4) T-slot's can be created in a pinch using skis, ski poles, ice axe. I thought that if I really wanted a T-slot anchor, I could use these too. In fact, the only time I lower into crevasses willingly now is off a T-slot made from skis.

 

My conclusion was that the flukes were more reliable in soft-medium snow, more of the time. For me, placing a good picket in soft snow was so hard in practice (watching them fail time and time again) it didnt warrant carrying them anymore.

 

Flukes are actually easier to carry on a harness than a picket, too. I think carrying them on a pack defeats the purpose: in a crevasse fall or steep terrain you want access to the anchor immediately, you certainly are not going to want to have to take off a pack to put in an anchor.

 

Just .02

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This Friday, June 25, there will be a presentation given at the Tacoma Mountaineers clubhouse regarding the conclusion of some pretty extensive testing of snow anchors. Its at 7:30pm. Should be of interest to those wondering just how bomber pickets, flukes and bollards are.

 

Not that it matters, but the testing was done independantly under a grant given by the Mountain Rescue Association.

Any chance of the findings making the trek here?

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Alex,

 

I hope you are joking! I teach snow schools probably 20 time a year and often subject pickets to massive loads with pulley systems and have never had one blow that was place well. This includes vertical in neve' and t-slots in packed out soft snow. What gives?

 

dale

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I've messed around with pickets in soft snow too and they do blow out pretty easily just as Alex describes. Seemed in soft snow that a sitting belay with feet and a seat stomped out was stronger than a hastily buried 36" picket. Of course in snow that soft, you ought to be able to self-arrest pretty easily. And in an emergency situation, how much time are you going to have to "work-harden" or dig a really good trench? I agree in soft snow you're better off assuming your picket is not the ticket. wink.gif Hell I think I'd rather fill my pack with snow a bury that.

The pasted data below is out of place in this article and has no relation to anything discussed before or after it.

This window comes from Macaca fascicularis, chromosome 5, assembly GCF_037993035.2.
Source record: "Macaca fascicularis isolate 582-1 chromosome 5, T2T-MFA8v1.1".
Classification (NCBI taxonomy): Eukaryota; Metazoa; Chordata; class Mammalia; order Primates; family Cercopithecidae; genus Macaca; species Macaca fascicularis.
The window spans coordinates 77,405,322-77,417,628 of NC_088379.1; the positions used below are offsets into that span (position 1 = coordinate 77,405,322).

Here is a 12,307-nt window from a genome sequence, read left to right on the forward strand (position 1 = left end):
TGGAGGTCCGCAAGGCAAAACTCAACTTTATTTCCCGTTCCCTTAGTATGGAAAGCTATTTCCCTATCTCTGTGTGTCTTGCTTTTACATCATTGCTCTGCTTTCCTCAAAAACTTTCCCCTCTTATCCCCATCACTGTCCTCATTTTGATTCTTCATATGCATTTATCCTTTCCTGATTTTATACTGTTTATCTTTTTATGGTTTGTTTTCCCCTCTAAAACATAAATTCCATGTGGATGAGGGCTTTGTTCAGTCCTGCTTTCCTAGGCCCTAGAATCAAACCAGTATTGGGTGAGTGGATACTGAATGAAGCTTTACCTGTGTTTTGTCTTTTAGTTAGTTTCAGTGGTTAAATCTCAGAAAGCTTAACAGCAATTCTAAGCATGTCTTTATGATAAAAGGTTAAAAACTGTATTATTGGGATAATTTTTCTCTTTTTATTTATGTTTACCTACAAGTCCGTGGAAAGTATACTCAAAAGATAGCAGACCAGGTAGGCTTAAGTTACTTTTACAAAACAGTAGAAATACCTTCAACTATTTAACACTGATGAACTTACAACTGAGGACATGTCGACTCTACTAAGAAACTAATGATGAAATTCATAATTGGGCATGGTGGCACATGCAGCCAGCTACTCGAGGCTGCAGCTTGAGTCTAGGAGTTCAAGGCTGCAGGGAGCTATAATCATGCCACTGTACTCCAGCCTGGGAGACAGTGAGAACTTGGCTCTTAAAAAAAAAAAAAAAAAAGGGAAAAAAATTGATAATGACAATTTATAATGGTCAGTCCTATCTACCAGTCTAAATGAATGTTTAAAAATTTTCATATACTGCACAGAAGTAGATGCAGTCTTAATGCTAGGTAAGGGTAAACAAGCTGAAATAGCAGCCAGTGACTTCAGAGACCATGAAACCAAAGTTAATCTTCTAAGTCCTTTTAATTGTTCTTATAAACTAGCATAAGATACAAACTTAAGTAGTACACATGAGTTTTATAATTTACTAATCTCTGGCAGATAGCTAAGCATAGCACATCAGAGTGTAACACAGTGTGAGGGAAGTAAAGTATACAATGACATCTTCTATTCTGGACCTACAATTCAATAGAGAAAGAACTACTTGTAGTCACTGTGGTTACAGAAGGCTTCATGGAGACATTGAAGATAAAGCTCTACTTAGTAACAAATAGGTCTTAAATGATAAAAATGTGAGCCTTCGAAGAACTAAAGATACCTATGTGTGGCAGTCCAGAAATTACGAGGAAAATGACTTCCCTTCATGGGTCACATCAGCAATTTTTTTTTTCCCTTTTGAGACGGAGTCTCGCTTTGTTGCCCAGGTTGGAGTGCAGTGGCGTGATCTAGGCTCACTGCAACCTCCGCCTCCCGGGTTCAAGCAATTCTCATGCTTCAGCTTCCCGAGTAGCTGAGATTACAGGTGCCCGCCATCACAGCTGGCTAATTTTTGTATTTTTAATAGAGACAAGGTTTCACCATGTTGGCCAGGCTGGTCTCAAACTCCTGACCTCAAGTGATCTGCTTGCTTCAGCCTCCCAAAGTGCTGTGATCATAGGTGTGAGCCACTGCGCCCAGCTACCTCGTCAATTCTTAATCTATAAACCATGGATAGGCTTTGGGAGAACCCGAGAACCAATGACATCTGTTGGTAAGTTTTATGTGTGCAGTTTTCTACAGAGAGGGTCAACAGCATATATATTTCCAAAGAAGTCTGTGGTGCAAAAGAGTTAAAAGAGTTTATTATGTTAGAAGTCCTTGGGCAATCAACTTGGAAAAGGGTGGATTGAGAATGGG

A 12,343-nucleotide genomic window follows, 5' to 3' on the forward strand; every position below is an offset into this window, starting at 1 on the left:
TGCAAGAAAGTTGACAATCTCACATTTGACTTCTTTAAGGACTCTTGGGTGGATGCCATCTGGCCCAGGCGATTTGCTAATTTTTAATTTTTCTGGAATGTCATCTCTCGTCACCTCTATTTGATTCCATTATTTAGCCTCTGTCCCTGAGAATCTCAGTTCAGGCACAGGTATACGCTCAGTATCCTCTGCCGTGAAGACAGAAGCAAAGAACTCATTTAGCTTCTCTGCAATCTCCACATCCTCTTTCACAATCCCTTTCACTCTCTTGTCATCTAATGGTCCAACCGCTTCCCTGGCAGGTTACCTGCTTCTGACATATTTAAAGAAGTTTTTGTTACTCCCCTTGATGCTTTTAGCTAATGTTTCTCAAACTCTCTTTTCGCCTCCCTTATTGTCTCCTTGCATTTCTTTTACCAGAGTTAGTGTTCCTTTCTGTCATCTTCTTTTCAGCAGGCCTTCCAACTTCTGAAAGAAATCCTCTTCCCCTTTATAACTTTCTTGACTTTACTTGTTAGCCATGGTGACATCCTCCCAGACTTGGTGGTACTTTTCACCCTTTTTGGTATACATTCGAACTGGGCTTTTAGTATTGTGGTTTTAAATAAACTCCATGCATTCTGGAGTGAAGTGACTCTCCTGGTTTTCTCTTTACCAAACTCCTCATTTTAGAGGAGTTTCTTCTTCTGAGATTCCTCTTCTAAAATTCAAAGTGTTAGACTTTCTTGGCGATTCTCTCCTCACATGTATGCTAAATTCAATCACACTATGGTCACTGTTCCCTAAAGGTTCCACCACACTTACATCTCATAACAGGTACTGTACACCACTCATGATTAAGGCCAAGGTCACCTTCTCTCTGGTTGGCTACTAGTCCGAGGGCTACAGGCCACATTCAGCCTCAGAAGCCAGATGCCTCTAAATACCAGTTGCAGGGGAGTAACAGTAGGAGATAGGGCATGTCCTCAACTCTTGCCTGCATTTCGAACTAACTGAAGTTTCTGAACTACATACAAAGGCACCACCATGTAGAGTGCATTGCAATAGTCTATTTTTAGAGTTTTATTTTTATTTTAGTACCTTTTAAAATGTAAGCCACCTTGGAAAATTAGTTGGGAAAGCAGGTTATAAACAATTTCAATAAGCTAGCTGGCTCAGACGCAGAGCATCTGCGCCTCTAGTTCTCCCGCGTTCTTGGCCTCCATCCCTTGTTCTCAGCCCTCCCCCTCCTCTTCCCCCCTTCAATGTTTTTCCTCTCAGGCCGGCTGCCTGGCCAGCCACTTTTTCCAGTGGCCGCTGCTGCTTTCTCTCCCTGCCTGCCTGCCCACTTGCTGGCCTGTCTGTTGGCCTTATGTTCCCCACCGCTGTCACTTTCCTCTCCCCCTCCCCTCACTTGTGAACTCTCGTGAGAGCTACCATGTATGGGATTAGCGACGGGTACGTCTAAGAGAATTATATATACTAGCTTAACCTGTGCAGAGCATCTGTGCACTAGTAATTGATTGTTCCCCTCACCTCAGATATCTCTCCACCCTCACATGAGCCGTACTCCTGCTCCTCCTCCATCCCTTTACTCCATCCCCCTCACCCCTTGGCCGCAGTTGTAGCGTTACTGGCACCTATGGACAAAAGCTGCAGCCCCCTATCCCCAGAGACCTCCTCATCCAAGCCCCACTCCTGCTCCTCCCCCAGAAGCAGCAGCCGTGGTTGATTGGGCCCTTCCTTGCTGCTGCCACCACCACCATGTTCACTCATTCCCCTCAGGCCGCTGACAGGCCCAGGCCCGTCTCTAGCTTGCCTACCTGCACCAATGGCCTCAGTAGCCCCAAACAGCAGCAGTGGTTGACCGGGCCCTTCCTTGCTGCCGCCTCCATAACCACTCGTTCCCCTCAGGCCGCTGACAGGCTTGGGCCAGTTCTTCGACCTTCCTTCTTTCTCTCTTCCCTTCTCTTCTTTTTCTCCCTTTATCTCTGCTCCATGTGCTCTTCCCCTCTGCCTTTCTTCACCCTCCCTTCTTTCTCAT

But I always assumed that pickets were only reliable in fairly firm, dense snow, preferably with some strong crust layers if you're doing a vertical placement.

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I once built an anchor consisting of two t-slotted pickets and one vertically driven picket. Justin, do you remember this? I was belaying a folower up (not Justin) and they fell twice, the second time taking a pretty big pendulum. The anchors did not budge, but then I spent a lot of time and thought on how I dug the trenches and how I placed the driven picket. I didn't love the experience, and three pickets is definitly not my first choice for an anchor. But the belay was solid.

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I've messed around with pickets in soft snow too and they do blow out pretty easily just as Alex describes. Seemed in soft snow that a sitting belay with feet and a seat stomped out was stronger than a hastily buried 36" picket. Of course in snow that soft, you ought to be able to self-arrest pretty easily. And in an emergency situation, how much time are you going to have to "work-harden" or dig a really good trench? I agree in soft snow you're better off assuming your picket is not the ticket. wink.gif Hell I think I'd rather fill my pack with snow a bury that.